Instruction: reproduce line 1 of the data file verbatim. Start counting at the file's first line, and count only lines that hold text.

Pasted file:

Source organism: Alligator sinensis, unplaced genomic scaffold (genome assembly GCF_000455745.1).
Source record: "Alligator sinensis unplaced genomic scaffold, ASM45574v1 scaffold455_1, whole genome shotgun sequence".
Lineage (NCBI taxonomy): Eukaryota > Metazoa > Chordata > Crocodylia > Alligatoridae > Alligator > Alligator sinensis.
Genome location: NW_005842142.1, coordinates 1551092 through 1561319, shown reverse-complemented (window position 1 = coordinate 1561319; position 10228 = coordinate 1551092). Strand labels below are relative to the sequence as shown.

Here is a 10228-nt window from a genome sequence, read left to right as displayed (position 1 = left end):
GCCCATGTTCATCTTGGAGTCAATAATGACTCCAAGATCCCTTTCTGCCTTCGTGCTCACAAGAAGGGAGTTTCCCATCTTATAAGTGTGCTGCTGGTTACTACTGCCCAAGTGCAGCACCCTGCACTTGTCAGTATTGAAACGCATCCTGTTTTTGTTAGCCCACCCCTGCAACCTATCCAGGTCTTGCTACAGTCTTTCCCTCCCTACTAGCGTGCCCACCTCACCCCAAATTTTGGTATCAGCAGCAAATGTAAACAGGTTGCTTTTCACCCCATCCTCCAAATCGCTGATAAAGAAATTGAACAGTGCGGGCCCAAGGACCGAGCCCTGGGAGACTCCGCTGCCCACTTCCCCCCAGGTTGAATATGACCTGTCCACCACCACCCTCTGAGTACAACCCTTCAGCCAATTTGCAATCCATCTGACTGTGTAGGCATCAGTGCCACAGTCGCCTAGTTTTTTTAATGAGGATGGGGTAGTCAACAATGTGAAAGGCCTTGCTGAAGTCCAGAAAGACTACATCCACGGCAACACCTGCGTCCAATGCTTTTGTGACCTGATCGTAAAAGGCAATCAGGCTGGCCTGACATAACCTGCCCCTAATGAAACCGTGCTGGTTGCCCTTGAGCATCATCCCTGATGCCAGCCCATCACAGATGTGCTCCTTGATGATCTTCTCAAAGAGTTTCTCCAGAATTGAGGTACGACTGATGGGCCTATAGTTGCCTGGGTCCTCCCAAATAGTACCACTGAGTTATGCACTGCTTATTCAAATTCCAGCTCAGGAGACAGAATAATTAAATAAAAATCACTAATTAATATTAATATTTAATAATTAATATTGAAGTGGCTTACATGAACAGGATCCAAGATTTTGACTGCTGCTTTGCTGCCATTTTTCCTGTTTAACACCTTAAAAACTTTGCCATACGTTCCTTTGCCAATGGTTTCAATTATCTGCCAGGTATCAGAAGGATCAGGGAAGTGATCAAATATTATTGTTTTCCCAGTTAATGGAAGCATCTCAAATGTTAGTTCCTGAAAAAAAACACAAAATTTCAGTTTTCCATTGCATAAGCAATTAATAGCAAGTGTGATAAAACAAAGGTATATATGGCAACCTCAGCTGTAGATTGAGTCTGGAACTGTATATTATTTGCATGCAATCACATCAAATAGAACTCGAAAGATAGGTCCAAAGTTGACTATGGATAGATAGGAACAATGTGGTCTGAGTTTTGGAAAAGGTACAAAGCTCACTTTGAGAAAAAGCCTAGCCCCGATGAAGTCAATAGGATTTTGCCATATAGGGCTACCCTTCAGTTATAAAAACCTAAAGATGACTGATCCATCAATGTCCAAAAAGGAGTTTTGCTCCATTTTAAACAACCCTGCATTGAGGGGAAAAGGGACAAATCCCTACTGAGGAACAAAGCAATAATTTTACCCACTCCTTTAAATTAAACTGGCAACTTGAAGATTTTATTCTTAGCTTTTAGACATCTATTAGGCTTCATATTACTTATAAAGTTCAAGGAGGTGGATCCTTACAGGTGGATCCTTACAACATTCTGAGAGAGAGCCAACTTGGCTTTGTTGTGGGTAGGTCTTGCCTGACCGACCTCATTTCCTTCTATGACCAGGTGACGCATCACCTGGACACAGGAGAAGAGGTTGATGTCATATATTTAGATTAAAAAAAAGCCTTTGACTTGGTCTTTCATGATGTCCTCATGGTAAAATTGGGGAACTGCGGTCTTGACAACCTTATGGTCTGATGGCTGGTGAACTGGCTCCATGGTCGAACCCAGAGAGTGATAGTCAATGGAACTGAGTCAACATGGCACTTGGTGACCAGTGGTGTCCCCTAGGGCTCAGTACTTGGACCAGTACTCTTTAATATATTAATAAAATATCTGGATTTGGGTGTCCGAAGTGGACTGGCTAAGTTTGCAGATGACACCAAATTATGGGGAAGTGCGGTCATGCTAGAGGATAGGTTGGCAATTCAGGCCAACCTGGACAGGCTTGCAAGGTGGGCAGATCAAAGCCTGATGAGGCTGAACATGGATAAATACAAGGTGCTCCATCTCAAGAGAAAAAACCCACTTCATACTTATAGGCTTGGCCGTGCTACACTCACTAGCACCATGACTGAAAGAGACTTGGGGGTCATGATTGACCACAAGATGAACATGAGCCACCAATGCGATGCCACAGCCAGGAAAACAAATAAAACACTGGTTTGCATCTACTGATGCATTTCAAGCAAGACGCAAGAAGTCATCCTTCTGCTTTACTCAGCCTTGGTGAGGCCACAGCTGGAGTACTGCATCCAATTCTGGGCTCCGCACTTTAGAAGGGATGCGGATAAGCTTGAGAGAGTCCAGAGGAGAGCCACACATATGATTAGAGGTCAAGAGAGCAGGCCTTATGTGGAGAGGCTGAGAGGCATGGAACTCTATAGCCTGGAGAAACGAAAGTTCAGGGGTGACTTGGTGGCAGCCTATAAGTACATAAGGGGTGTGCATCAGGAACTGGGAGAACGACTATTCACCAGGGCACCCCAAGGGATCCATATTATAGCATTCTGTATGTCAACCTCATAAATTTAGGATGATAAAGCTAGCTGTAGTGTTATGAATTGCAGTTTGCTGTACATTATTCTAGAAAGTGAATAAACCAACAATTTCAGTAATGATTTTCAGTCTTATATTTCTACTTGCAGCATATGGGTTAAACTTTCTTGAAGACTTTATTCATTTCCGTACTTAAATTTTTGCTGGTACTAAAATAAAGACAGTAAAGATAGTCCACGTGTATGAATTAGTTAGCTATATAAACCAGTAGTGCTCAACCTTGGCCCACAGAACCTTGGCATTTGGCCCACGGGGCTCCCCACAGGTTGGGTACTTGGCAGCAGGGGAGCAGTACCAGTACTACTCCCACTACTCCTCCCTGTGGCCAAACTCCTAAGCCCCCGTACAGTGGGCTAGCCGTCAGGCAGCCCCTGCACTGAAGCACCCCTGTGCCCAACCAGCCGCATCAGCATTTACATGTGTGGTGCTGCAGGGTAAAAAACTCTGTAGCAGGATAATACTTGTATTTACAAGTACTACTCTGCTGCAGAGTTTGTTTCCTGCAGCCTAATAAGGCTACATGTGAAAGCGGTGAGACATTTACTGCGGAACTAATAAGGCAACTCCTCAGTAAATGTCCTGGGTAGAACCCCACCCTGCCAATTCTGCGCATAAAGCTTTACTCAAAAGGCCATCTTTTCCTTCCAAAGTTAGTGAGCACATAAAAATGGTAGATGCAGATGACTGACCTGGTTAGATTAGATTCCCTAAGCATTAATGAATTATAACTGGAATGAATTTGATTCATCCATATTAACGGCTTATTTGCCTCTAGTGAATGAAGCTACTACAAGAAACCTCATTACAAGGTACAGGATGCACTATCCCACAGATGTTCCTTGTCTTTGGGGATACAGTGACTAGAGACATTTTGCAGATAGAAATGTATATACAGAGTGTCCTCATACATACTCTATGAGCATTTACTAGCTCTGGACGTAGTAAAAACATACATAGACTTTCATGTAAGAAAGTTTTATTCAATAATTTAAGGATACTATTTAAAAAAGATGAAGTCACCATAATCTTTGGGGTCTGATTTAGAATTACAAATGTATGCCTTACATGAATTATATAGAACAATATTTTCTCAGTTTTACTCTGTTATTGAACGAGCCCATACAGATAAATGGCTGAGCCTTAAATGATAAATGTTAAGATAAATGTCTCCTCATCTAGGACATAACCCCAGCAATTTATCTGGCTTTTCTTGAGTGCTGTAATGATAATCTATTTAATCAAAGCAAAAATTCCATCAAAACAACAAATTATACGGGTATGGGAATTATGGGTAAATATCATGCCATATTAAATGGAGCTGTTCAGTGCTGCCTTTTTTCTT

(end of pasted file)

Source organism: Alligator sinensis, unplaced genomic scaffold (genome assembly GCF_000455745.1).